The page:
For the past decade, Philadelphia’s Historical Commission has only granted protections to a handful of individual properties each year. As the pace of development escalates, and more remarkable buildings are leveled, preservationists call for broader action.
Now, in the final weeks of 2017, The agency is promising a more ambitious agenda next year. At an early December meeting, the commission announced that it will again deploy its most powerful tool: the designation of “historic districts,” which can cover hundreds or even thousands of buildings.
With the exception of a tiny eight property mini-historic district created this past January, the last time a new district was created was in 2010. The commission blames their inaction on understaffing, saying that their five-person team did not have the time to do more than consider individual nominations and review permits for buildings that already enjoy historic status.
“With the new staff members in place we plan to move as quickly as possible to restart the district designations program,” said Jon Farnham, the commission’s executive director, during a presentation on the new initiative.
At the meeting, Farnham circulated a memo with a list of twelve districts that have either been submitted or are anticipated, the great majority of which have languished for years. These include mammoth submissions that would cover thousands of properties in areas like Spruce Hill or Washington Square West, and smaller proposals like a nomination for ten industrial buildings at Wayne Junction.
Given this embarrassment of riches, Farnham asked the commissioners for guidance in choosing which districts to tackle first. The proposed criteria include the risk of demolition in the district, the date that the nomination was submitted, the sheer size of the proposal, the district’s historical significance, and the level of support from property owners and nominators.
Patrick Grossi of the Preservation Alliance thinks it likely that the commission will start small, probably with the Wayne Junction district and the Ridge Avenue district that the commission itself is working on.
“I would love to be wrong, but I think the commission is unlikely to tackle a huge multi-neighborhood district,” said Grossi, the Preservation Alliance’s advocacy director. “I think the sweet spot for them will be finding something a little bigger than just eight houses, but smaller than a 300-property district.”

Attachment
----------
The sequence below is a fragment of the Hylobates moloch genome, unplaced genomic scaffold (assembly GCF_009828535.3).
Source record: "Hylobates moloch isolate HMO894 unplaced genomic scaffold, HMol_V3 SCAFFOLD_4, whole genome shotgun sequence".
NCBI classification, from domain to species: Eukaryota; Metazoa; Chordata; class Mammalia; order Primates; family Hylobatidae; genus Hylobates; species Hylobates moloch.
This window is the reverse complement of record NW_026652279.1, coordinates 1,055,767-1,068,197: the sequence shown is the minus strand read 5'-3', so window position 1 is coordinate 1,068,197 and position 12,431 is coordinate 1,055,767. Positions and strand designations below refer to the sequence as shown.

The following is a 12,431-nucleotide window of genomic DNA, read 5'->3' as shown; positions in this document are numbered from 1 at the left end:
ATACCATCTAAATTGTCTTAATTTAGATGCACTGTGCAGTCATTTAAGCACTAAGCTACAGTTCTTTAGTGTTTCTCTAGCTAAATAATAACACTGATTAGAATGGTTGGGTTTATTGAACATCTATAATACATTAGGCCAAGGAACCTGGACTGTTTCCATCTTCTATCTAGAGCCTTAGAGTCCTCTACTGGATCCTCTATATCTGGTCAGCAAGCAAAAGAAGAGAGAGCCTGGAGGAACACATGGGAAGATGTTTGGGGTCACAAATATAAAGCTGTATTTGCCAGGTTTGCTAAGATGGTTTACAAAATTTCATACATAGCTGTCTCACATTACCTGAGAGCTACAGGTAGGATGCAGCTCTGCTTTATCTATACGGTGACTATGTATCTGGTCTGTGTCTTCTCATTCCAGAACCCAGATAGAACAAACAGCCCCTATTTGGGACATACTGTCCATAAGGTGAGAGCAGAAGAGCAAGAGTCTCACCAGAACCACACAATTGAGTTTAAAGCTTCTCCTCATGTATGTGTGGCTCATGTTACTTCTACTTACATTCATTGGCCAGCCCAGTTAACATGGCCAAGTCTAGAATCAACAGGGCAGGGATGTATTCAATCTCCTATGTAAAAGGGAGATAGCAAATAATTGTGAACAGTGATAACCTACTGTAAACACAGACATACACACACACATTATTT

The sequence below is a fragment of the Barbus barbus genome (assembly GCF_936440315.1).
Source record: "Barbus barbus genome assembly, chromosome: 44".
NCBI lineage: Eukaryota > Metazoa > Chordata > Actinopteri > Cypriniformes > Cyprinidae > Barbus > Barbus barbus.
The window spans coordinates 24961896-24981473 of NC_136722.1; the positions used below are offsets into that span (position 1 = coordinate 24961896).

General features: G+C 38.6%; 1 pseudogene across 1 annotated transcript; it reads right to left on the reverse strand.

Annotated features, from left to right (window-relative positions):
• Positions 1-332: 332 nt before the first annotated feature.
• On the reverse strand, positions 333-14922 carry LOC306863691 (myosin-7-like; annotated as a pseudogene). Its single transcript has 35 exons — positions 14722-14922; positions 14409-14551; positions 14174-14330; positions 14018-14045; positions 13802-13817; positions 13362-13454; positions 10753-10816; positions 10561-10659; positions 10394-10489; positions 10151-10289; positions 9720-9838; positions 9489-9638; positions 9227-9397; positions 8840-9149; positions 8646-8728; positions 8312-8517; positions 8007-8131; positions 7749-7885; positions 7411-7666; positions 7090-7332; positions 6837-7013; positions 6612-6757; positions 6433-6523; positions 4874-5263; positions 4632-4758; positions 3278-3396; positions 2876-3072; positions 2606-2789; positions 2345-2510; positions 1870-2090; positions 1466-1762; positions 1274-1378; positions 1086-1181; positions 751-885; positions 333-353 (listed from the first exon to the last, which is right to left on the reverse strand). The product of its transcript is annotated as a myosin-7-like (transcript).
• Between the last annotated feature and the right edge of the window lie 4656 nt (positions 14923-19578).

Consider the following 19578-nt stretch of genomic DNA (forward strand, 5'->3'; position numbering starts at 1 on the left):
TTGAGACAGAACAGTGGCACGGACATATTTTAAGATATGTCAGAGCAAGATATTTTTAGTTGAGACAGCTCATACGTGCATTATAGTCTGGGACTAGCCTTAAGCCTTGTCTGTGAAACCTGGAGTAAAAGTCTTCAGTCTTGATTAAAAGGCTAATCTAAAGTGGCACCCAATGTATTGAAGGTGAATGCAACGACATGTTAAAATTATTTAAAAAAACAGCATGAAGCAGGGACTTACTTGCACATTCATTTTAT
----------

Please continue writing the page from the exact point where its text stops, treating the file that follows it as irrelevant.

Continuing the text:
It takes a lot of work for the commission to consider a district nomination. A parcel-by-parcel survey must be conducted of the proposed district to ascertain which properties in the area should be protected and which left out. (A district does not protect every single property in its boundaries; only those that are considered historically significant will be included.). Every affected property owner must be contacted as well.
Opposition from property owners has defeated historic district proposals in the past. Both the Overbrook Farms and Spruce Hill districts met with enough opposition that City Council members threatened the very future of the agency.
In the mid-2000s, Councilwoman Jannie Blackwell introduced legislation that would have stripped the Historical Commission of its power to protect buildings and given it to City Council—all in reaction to the continued push for the Spruce Hill district.
Supporters of those larger district proposals argue that those nominations, which are among the oldest under consideration, should be given priority.
Mary McGettigan, who has lived in Spruce Hill most of her life, attended the December Historical Commission meeting to make the case for her long-neglected neighborhood.
“It’s been a generation since we’ve been attempting to get our undeniably significant historic neighborhood protected,” said McGettigan. “It is unconscionable to me that you would encourage new districts to be nominated, and you could consider them, without taking ours into consideration first.”
The Spruce Hill district, in West Philadelphia, got nominated twice since the 1980s. But it is still unrecognized, leaving the nation’s largest extant collection of Victorian architecture vulnerable to the wrecking ball.
As Inga Saffron reported in the Philadelphia Inquirer earlier this year, zoning reform and booming student demand have lead to a spate of demolitions. “Never has Philadelphia seen so many good buildings displaced by bad ones,” she wrote.
McGettigan says that the commission needs to change its priorities, spending less time regulating minor tweaks to already protected buildings and more time preserving the city’s architectural legacy from demolition.
“There needs to be a real change in the preservation paradigm that prevails in this city,” wrote McGettigan in an email to PlanPhilly. “The excessive staff time spent on approving exterior work on designated buildings, the endless legal wrangling in committee and commission meetings, the time-consuming process of preparing a nomination and its laggardly administration.”
The December meeting where Farnham announced the new consideration of districts provided McGettigan with more ammunition for her argument. It lasted for over four hours, with most of the time taken up by the consideration of alterations to already protected buildings and a lengthy presentation about the technicalities of adapting historic buildings for energy efficiency.
In all that time, only a single building was given protection from demolition.
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